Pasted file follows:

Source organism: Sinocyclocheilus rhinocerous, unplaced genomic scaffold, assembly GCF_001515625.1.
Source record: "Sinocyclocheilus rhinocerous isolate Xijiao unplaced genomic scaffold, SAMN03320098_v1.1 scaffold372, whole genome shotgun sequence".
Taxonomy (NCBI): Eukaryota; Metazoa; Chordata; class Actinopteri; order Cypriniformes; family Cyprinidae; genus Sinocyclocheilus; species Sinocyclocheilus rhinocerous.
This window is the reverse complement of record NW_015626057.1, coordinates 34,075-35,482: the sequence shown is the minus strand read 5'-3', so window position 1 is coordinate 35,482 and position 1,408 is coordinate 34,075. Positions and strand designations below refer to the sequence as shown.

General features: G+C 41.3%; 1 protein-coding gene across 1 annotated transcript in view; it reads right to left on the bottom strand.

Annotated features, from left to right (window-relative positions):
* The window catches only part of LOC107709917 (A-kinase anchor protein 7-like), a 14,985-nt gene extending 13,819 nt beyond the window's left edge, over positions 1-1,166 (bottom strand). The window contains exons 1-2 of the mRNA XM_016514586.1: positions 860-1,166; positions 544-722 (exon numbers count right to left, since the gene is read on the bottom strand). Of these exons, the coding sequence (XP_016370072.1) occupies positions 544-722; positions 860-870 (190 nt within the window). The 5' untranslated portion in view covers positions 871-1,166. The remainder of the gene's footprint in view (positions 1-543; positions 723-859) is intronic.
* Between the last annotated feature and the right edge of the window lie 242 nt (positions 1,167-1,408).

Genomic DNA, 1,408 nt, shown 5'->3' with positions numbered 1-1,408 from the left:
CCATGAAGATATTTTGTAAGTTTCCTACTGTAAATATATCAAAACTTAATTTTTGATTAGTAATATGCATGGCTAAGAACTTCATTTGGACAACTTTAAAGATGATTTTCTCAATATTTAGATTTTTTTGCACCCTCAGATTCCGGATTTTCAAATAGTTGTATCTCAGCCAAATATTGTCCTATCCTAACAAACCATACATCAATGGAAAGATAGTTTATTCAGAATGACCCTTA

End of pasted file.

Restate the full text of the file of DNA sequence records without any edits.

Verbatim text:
Source organism: Sinocyclocheilus rhinocerous, unplaced genomic scaffold, assembly GCF_001515625.1.
Source record: "Sinocyclocheilus rhinocerous isolate Xijiao unplaced genomic scaffold, SAMN03320098_v1.1 scaffold372, whole genome shotgun sequence".
Taxonomy (NCBI): Eukaryota; Metazoa; Chordata; class Actinopteri; order Cypriniformes; family Cyprinidae; genus Sinocyclocheilus; species Sinocyclocheilus rhinocerous.
This window is the reverse complement of record NW_015626057.1, coordinates 34,075-35,482: the sequence shown is the minus strand read 5'-3', so window position 1 is coordinate 35,482 and position 1,408 is coordinate 34,075. Positions and strand designations below refer to the sequence as shown.

General features: G+C 41.3%; 1 protein-coding gene across 1 annotated transcript in view; it reads right to left on the bottom strand.

Annotated features, from left to right (window-relative positions):
* The window catches only part of LOC107709917 (A-kinase anchor protein 7-like), a 14,985-nt gene extending 13,819 nt beyond the window's left edge, over positions 1-1,166 (bottom strand). The window contains exons 1-2 of the mRNA XM_016514586.1: positions 860-1,166; positions 544-722 (exon numbers count right to left, since the gene is read on the bottom strand). Of these exons, the coding sequence (XP_016370072.1) occupies positions 544-722; positions 860-870 (190 nt within the window). The 5' untranslated portion in view covers positions 871-1,166. The remainder of the gene's footprint in view (positions 1-543; positions 723-859) is intronic.
* Between the last annotated feature and the right edge of the window lie 242 nt (positions 1,167-1,408).

Genomic DNA, 1,408 nt, shown 5'->3' with positions numbered 1-1,408 from the left:
CCATGAAGATATTTTGTAAGTTTCCTACTGTAAATATATCAAAACTTAATTTTTGATTAGTAATATGCATGGCTAAGAACTTCATTTGGACAACTTTAAAGATGATTTTCTCAATATTTAGATTTTTTTGCACCCTCAGATTCCGGATTTTCAAATAGTTGTATCTCAGCCAAATATTGTCCTATCCTAACAAACCATACATCAATGGAAAGATAGTTTATTCAGAATGACCCTTA